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Uterine Cancer

Uterine cancer or sarcoma of the uterus is a very rare kind of cancer in women. It is a disease in which cancer (malignant) cells start growing in the muscles or other supporting tissues of the uterus. Sarcoma of the uterus is different from cancer of the endometrium, a disease in which cancer cells grow in the lining of the uterus. Uterine cancer usually occurs after menopause.

Risks factors for uterine sarcoma
  • Age greater than 50
  • Obesity
  • Taking estrogen without the other female hormone progesterone
  • Difficulty getting pregnant or having fewer than 5 periods in a year at any time prior to starting menopause
  • Use of Tamoxifen a hormone used to treat certain types of breast cancer
  • Past treatment of radiation therapy to the pelvis
  • Family history of uterine, colon or ovarian cancer
Symptoms of uterine cancer include
  • Bleeding that is not part of menstrual periods
  • Unusual vaginal bleeding or discharge, especially during or after menopause
  • Trouble urinating or frequent urination
  • Pelvic pain or pressure, or a mass in the vagina
  • Pain during intercourse

Your health care provider may use several tests to determine if you have cancer which usually begin with an internal (pelvic) examination. During the exam, your clinician will feel for any lumps or changes in the size and shape of the uterus. A Pap test (microscopic evaluation of cervical and vaginal cells) will be performed to evaluate the cervix (opening of the uterus) and vagina. Uterine cancer may but does not always show up on a Pap test so other procedures will be done as part of the evaluation. Other tests could include a pelvic ultrasound procedure to check for any abnormalities of the uterus, endometrial sampling or biopsy, or a dilation and curettage (D&C) to check for cancer cells, hysteroscopy, CT Scan and/or MRI.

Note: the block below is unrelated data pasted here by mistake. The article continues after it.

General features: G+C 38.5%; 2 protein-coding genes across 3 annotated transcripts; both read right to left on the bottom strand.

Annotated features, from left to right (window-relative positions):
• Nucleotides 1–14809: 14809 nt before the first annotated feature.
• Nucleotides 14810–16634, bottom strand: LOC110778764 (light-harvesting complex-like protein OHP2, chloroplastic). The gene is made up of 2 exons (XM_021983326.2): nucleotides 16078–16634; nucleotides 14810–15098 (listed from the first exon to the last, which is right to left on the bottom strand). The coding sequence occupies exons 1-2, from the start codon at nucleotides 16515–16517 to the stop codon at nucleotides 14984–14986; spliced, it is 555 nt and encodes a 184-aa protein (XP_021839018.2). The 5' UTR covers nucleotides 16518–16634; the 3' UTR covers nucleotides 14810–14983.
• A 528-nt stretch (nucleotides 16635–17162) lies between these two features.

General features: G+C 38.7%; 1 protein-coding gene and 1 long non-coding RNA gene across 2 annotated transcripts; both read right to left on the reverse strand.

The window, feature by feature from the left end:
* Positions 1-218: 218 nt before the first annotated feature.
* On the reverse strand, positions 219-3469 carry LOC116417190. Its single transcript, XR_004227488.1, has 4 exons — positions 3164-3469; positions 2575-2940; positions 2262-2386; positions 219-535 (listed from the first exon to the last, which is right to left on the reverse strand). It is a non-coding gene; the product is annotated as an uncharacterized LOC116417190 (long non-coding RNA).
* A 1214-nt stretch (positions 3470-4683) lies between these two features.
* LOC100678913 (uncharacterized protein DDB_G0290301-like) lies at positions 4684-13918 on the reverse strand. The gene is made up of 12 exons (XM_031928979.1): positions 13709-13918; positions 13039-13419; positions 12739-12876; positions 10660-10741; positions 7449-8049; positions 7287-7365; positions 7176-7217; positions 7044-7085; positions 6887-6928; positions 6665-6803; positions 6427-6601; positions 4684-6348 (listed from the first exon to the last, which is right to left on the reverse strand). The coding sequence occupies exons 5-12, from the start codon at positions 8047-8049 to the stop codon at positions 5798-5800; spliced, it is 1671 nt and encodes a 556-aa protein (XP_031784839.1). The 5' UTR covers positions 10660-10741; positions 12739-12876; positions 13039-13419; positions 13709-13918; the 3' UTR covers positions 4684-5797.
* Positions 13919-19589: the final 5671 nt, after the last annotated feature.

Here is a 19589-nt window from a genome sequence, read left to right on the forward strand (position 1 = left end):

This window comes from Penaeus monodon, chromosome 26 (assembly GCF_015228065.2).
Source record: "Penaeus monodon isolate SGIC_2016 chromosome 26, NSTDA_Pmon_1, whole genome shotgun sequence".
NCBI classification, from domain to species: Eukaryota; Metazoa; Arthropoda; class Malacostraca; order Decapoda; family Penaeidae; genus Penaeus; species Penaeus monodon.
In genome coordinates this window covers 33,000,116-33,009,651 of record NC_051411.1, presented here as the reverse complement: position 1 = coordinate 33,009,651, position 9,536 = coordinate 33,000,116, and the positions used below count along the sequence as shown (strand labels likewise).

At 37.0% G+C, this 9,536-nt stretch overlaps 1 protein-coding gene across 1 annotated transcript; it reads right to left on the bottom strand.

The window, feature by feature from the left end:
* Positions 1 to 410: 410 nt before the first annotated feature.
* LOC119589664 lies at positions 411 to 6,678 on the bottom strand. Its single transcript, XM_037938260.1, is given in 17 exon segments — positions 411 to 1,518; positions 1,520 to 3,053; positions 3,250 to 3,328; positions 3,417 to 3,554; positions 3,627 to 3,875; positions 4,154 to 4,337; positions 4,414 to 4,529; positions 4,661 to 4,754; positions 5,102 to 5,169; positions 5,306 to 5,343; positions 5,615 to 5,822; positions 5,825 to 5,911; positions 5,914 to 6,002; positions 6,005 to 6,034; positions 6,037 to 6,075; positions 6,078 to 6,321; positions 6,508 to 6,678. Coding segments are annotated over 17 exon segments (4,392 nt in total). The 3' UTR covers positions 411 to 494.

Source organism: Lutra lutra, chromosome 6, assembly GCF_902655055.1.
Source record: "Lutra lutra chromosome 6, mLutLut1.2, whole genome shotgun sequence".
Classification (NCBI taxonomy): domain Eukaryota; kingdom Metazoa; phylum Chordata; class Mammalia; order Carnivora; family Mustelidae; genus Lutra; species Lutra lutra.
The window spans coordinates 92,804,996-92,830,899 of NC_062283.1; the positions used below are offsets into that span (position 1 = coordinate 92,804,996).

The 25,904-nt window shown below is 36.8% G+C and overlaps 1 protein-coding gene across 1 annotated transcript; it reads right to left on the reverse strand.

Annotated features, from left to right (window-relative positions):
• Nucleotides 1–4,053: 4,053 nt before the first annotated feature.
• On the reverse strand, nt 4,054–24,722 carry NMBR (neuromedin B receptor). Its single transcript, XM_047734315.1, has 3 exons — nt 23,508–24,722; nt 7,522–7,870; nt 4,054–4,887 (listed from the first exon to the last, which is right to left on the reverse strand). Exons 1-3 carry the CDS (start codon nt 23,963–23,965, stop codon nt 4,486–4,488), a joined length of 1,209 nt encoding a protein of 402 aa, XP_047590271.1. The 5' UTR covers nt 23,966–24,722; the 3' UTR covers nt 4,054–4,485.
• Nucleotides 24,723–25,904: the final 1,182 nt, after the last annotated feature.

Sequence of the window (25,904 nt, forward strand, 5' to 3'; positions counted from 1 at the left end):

Treatment of Uterine Cancer

Surgery is the most common treatment for sarcoma of the uterus. Your doctor may perform hysterectomy (removing the uterus) and bilateral salpingo-oophorectomy (removing fallopian tubes and ovaries). Lymph nodes in the pelvis and around the aorta (main vessel in which blood passes away from the heart) may be removed as well. The lymph nodes are small, bean-shaped structures found throughout the body that produce and store infection-fighting cells, but may also contain cancer cells.

If you have been diagnosed with uterine cancer, your physician will work with you and other specialists to determine the best treatment plan for you.

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